Encouraging Kids to Embrace STEM Studies
By Karl Gouverneur, chief technology officer at Northwestern Mutual.
If we’re going to address the shortage of professionals in the STEM disciplines—science, technology, engineering, and math—in this country, one of the keys will be to start talking to young people very early in their lives. I’ve taken this approach with my own son and daughter, who are now 16 and 18. The need for action is real because the pipeline of future professionals looks pretty narrow. According to the U.S. Department of Education, only 16 percent of U.S. high school students are both proficient in mathematics and interested in a STEM career.
To meet the numbers of new workers this country will demand—both in the near and more distant future—we’ll need to find new ways to get more students engaged in STEM topics. We’ll especially need to reach out to girls and young women, as well as other groups that are currently underrepresented.
I think it’s best to start reaching out to kids in grade school; that’s when their minds are more open. These are ages when mentors—not just parents but also teachers, counselors, and other adults—can play an important role in shaping children’s perspectives on science and math. Once a young person gets past middle school, it can be tougher to change his or her mind.
With my own kids, we’ve very consciously made STEM part of their lives from an early age. Computers, tablets, and other gear can be fun toys, but they also help children understand the power of technology. My own interest in technology had a lot to do with some of the first-generation home computers and other gadgets I had when I was young.
We’ve also monitored our kids’ class selections at school to make sure their electives include challenging STEM courses. But the lessons need to go beyond the classroom. During summer vacations, both of my kids have participated in summer camps with STEM-related academic courses and activities. This year-round reinforcement is key to keeping kids engaged in these subjects.
None of this is to say it’s always been easy to encourage them. One of our biggest challenges has been overcoming the myth that girls are just not good at math and science. My daughter fell into this trap in her late middle school and early high school years. That was difficult.
Instead of pushing harder on her—something I think most parents of teenagers can tell you doesn’t work well—we decided to get some outside help. In our case, that was a tutor—someone who could not only help her learn, but also encourage her to succeed. And once she reached 10th grade, this really turned around. She now has a real interest in STEM courses, especially math and technology. But the myth is still out there, and we all have a responsibility to help break it down.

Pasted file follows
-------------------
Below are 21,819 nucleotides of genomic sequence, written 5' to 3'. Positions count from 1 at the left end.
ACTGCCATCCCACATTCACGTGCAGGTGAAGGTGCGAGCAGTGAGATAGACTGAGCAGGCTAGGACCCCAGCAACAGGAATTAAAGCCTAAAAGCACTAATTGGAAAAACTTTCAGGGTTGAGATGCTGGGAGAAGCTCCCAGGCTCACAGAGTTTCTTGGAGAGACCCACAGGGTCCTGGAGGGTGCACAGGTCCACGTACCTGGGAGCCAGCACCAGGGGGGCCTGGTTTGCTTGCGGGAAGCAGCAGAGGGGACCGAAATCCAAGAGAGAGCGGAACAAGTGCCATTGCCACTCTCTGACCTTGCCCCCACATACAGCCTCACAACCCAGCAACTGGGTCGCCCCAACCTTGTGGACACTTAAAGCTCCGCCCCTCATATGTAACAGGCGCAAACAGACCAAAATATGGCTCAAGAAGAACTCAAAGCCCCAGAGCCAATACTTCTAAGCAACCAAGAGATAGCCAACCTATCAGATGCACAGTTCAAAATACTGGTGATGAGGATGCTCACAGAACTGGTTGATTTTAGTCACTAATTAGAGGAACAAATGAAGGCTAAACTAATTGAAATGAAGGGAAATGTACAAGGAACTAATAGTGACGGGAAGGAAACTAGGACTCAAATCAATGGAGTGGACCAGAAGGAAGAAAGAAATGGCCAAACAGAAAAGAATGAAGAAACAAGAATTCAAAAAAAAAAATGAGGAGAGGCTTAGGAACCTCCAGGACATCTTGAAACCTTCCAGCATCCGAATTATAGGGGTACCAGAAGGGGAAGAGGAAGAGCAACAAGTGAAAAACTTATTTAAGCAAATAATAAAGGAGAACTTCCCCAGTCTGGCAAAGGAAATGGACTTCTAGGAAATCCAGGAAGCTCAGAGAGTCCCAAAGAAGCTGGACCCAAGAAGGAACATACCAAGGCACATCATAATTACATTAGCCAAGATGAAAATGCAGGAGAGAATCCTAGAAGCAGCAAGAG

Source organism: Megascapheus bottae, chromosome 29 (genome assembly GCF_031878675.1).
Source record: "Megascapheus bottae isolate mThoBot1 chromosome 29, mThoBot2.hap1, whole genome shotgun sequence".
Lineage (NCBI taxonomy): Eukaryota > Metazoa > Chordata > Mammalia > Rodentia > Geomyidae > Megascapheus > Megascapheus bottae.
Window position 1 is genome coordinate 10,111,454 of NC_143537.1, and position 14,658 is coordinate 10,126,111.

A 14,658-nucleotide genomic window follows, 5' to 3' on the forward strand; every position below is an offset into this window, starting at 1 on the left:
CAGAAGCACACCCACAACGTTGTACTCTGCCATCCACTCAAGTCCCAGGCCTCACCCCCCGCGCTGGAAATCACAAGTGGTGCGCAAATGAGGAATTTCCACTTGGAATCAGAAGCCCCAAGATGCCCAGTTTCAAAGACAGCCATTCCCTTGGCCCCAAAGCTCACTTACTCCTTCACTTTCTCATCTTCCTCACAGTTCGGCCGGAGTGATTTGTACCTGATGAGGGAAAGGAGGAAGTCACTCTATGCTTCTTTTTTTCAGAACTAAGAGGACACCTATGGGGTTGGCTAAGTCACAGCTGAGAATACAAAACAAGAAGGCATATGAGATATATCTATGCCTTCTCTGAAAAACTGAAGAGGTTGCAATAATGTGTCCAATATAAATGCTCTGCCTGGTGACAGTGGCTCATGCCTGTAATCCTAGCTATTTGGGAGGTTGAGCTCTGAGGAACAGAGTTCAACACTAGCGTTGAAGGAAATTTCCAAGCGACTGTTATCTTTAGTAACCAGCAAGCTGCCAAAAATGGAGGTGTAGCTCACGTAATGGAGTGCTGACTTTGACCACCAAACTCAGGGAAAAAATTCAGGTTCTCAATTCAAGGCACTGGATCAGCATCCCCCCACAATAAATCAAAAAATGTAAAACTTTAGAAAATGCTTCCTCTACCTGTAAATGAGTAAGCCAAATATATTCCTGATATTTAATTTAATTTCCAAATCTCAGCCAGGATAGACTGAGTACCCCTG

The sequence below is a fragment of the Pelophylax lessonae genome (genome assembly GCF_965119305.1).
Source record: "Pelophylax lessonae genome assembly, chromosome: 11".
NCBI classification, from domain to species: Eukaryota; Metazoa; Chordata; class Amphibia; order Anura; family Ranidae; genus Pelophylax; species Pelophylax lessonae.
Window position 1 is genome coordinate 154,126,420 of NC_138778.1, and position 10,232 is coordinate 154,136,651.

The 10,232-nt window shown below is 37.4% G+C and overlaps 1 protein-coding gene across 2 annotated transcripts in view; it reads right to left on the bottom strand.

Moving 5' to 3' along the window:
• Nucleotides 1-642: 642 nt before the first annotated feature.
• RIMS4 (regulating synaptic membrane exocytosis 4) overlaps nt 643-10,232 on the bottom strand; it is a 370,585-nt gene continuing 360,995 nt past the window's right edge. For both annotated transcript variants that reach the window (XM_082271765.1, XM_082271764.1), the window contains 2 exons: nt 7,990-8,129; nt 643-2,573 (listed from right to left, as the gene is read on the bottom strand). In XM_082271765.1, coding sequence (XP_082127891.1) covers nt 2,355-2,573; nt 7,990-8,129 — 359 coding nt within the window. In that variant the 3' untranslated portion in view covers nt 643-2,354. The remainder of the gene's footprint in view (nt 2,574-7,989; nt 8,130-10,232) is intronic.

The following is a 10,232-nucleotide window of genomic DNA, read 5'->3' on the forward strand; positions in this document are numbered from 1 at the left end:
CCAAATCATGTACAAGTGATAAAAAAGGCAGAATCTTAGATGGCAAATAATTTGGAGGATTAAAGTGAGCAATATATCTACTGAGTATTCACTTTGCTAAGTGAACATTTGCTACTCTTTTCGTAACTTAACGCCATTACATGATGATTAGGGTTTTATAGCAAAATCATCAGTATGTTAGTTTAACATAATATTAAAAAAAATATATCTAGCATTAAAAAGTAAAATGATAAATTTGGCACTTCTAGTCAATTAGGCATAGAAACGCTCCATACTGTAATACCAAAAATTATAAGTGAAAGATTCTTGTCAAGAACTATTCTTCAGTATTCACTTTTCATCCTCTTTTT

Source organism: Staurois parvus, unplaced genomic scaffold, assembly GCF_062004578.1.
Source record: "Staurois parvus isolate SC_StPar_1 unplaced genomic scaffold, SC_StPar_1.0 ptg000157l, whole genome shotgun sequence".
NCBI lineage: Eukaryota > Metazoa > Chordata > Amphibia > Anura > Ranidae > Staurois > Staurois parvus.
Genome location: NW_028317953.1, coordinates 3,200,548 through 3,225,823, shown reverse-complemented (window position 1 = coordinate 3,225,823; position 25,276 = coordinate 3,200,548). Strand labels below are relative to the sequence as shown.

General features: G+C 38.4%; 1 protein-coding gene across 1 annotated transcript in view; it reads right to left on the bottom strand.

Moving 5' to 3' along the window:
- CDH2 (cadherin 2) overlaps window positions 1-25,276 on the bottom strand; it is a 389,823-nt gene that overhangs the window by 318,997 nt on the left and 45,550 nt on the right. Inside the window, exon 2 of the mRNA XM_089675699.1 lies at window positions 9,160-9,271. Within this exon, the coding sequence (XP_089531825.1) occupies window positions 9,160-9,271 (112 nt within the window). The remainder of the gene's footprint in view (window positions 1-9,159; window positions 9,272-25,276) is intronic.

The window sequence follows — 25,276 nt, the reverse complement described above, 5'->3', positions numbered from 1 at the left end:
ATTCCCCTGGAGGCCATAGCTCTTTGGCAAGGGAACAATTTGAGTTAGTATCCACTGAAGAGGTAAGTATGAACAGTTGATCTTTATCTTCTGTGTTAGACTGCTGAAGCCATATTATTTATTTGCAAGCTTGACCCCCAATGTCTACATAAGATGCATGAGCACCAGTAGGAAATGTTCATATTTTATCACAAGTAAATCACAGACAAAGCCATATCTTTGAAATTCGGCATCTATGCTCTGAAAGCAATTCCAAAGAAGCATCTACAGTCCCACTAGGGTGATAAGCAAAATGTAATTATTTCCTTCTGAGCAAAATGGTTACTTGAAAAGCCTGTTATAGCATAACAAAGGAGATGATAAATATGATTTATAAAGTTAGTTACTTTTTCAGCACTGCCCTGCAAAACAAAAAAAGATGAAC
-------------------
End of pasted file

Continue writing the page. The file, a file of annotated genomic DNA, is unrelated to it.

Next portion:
There are lots of other resources, too—for example, activities that help children understand what they can create themselves and put the power of scientific and technical knowledge in their own hands.
That’s why programs like Cyber Girlz, the sponsors of the camp my daughter attended, or Girls Who Code, the organization Reshma Saujani founded, are so valuable. (Note: Northwestern Mutual recently presented Saujani with the Forbes Impact Award in Leadership at the Forbes Women’s Summit. Read more here.) They can help bring classwork to life by giving students not just instruction, but also the opportunity to go hands-on and build applications and games. Programs like this can reach kids when they’re younger; and by the time they’re well into their teens, they’ve already developed a passion for these subjects. So their parents don’t have to push them.
Another way to keep kids engaged in STEM studies is to get them involved in some sort of science competition. There are programs like the Science Olympiad, which holds local, state, and national competitions each year. They’re team-based—so kids experience not just the joy of STEM-related content, but also the teamwork, collaboration, and rewards of working on a team. Those are skills that will help them in whatever field of study or career they ultimately choose. We’re used to kids being encouraged to participate in sports. I say, let’s encourage science sports, too. They’re engaging and fun—and more kids can have careers in science and technology than will ever make it as professional athletes.
Finally, if we want more kids to prepare for STEM jobs, we need to show them the connection between what they’re learning now and the future opportunities it opens up for them. A lot of students don’t understand the full range of career possibilities that a solid foundation in STEM subjects makes possible. For those of us who are already enjoying these rewarding careers, it’s our job to take time and help them see what their future could hold.